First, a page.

Stop pointless suspensions
Principals urged to rethink sending home students
Principals need to stop suspending students unnecessarily, contends youth activist Roger Husbands.
He has warned that many of these students get involved in unproductive activity when they should be at school.
“I am urging principals in the new school term to please rethink the suspensions,” said Husbands, who is the director of the Drug Education and Counseling Services (DECS).
He is opposed to the “sending home children every now and then for little things that could be dealt with at the school level”.
“Too many of our children are being sent home and some of them are happy to be sent home because then they get a chance to watch television and play video games, run ‘bout under the tree, run outside and go to the beach and all of those kind of things.
“I am saying to principals, especially, to be very cautious of that sending home that we are accustomed too,” he said.
His comments came during a press conference yesterday at the Bay Street, St Michael headquarters of the DECS.
Husbands, who deals with many delinquent youths, referred to him from schools and the court system, said all secondary schools in Barbados should have
a suspension room for troubled students.
“There is one school that I know with a tremendously great programme where they have a suspension room and instead of sending you home, you are suspended to that room and in that room you get counselling, you have classes, you have all kind of things in that room – which means that your behaviour would have to change because you ain’t going home and sleep. So the trick ain’t going to work anymore.”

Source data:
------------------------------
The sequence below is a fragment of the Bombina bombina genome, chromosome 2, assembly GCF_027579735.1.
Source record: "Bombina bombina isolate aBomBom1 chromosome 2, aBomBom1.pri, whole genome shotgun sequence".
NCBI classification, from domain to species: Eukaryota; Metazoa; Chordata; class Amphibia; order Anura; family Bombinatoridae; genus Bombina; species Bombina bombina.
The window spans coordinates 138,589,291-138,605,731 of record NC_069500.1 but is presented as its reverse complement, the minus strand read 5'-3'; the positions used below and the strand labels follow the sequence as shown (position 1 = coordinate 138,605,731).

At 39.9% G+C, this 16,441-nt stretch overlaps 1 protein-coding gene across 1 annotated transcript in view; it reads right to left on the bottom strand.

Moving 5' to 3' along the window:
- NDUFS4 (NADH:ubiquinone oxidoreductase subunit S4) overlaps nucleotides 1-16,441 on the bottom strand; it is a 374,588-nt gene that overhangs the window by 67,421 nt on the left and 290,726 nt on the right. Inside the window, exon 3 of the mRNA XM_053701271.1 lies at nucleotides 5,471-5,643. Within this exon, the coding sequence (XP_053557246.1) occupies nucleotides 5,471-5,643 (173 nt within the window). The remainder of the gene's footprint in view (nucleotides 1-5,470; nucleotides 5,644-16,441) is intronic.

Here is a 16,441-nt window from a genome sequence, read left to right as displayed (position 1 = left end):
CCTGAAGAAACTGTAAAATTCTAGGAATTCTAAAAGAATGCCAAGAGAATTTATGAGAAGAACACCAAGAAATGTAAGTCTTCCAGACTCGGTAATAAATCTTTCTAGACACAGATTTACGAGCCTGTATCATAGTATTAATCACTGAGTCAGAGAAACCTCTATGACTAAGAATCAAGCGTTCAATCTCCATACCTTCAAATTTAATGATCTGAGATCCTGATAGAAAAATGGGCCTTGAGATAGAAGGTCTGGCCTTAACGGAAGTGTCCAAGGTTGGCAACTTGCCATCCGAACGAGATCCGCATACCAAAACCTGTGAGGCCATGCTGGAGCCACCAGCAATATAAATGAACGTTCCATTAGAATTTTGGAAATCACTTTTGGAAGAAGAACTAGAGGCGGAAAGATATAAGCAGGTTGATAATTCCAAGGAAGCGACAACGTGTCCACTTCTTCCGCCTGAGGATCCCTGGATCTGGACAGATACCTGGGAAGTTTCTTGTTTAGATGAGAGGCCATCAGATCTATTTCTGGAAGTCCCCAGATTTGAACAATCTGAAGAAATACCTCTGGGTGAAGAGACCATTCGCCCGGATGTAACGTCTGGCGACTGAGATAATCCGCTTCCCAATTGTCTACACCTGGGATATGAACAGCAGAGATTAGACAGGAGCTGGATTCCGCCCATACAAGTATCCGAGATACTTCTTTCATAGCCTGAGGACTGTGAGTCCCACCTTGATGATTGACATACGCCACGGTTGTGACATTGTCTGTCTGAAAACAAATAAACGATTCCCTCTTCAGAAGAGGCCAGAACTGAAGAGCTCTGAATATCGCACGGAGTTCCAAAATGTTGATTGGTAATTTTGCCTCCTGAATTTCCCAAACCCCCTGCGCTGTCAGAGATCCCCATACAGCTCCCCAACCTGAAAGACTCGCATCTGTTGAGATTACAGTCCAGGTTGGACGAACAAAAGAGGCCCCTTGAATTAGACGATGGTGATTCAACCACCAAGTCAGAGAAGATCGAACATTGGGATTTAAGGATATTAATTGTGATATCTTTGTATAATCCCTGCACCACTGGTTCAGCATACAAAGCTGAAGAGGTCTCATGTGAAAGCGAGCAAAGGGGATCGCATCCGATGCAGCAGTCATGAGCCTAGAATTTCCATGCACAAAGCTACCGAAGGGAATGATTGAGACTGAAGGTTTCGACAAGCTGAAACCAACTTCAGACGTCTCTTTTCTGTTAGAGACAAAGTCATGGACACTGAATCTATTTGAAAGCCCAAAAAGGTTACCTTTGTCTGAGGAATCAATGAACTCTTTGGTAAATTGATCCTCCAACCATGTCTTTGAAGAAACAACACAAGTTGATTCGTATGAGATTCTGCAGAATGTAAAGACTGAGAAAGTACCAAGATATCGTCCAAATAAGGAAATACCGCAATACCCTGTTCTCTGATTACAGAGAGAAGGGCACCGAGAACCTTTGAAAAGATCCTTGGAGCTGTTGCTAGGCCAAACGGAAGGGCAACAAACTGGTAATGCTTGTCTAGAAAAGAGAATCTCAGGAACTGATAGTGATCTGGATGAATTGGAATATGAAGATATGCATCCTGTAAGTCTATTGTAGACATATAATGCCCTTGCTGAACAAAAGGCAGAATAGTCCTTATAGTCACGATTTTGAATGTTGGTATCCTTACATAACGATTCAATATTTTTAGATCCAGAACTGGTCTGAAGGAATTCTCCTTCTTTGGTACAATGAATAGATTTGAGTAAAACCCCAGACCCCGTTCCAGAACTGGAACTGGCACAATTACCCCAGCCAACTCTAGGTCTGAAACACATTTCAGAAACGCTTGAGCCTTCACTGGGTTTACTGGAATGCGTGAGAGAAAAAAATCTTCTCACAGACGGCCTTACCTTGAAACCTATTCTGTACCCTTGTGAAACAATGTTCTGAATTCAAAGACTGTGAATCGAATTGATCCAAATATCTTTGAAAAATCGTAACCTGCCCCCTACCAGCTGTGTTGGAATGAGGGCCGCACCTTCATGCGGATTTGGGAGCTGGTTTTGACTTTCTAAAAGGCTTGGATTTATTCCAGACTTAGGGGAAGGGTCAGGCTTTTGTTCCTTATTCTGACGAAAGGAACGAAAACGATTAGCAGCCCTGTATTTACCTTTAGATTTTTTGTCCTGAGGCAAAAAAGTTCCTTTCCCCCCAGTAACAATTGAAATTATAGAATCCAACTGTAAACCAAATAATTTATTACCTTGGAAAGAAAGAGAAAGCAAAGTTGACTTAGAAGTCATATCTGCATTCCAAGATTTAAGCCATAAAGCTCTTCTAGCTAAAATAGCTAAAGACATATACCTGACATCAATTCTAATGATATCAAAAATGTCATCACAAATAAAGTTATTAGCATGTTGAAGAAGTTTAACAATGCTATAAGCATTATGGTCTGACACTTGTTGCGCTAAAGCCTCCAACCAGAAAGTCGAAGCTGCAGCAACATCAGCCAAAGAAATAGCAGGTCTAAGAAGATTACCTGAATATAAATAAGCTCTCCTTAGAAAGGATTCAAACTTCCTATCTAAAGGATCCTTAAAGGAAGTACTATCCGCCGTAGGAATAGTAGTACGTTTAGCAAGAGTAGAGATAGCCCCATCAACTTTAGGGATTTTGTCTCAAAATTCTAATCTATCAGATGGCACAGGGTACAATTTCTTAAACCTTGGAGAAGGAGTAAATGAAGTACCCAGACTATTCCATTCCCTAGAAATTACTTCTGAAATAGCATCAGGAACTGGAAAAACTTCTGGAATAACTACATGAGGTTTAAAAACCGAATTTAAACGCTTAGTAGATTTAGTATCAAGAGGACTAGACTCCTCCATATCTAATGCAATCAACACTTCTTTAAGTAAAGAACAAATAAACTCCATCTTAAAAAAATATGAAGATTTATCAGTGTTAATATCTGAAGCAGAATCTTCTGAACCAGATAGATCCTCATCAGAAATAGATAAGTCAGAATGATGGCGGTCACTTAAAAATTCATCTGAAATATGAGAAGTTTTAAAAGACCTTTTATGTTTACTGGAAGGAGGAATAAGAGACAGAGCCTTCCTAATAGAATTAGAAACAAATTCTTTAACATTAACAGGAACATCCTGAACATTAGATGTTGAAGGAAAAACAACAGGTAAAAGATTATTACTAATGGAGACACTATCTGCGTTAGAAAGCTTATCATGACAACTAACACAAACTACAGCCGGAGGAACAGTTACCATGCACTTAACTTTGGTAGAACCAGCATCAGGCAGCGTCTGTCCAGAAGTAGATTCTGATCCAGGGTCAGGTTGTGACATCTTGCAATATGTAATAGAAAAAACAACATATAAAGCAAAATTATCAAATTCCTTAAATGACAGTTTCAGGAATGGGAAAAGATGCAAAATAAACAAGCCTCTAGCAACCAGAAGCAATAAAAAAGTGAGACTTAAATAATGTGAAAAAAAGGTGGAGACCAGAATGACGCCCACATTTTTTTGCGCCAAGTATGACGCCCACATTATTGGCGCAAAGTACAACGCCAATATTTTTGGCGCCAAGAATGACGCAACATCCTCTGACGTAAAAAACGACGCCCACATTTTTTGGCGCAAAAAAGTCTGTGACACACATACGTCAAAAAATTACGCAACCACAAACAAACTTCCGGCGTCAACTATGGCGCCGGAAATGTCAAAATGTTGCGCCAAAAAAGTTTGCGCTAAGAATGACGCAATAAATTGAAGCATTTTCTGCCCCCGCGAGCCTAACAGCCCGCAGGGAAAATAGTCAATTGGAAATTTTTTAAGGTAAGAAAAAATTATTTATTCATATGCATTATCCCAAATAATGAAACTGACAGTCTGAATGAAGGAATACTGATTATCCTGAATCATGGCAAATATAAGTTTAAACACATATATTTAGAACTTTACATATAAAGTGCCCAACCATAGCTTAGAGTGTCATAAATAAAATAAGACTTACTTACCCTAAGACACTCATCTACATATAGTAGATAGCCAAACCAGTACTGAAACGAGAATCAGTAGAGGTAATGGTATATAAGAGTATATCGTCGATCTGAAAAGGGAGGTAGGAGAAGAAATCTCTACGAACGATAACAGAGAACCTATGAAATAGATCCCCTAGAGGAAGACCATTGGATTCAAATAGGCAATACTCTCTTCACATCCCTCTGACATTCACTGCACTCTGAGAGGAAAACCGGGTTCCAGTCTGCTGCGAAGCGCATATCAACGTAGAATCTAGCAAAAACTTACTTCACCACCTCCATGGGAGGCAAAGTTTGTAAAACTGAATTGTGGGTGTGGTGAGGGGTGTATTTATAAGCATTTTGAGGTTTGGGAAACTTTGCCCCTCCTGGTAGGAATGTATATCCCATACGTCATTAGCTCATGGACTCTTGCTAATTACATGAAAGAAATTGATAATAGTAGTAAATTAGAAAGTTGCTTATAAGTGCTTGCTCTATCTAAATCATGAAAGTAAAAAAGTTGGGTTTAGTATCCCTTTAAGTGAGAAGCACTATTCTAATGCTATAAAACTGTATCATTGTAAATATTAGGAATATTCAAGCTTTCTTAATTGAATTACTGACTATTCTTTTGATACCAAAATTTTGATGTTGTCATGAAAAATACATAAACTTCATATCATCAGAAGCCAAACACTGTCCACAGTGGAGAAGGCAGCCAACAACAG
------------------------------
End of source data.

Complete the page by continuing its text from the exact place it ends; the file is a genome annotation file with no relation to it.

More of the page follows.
Husbands also voiced his concern about troubled students being ignored throughout their years at school and sent through the gates as soon as they reach 16, with little or no qualification or direction in life.
“We [are] just sending them through the door and saying, ‘thank you for coming’,” he said
“There needs to be a treatment plan; something to help that child so that when it leaves the school what is next. Some guidance counsellors refer them to places like [The Samuel Jackman Prescod] Polytechnic and skills training, but some of those places are full.
He suggested that the guidance counsellors should sit with the children before they leave school at age 16 “and develop a treatment plan and an option, instead of just saying ‘goodbye, thanks for the time that you have been here’.”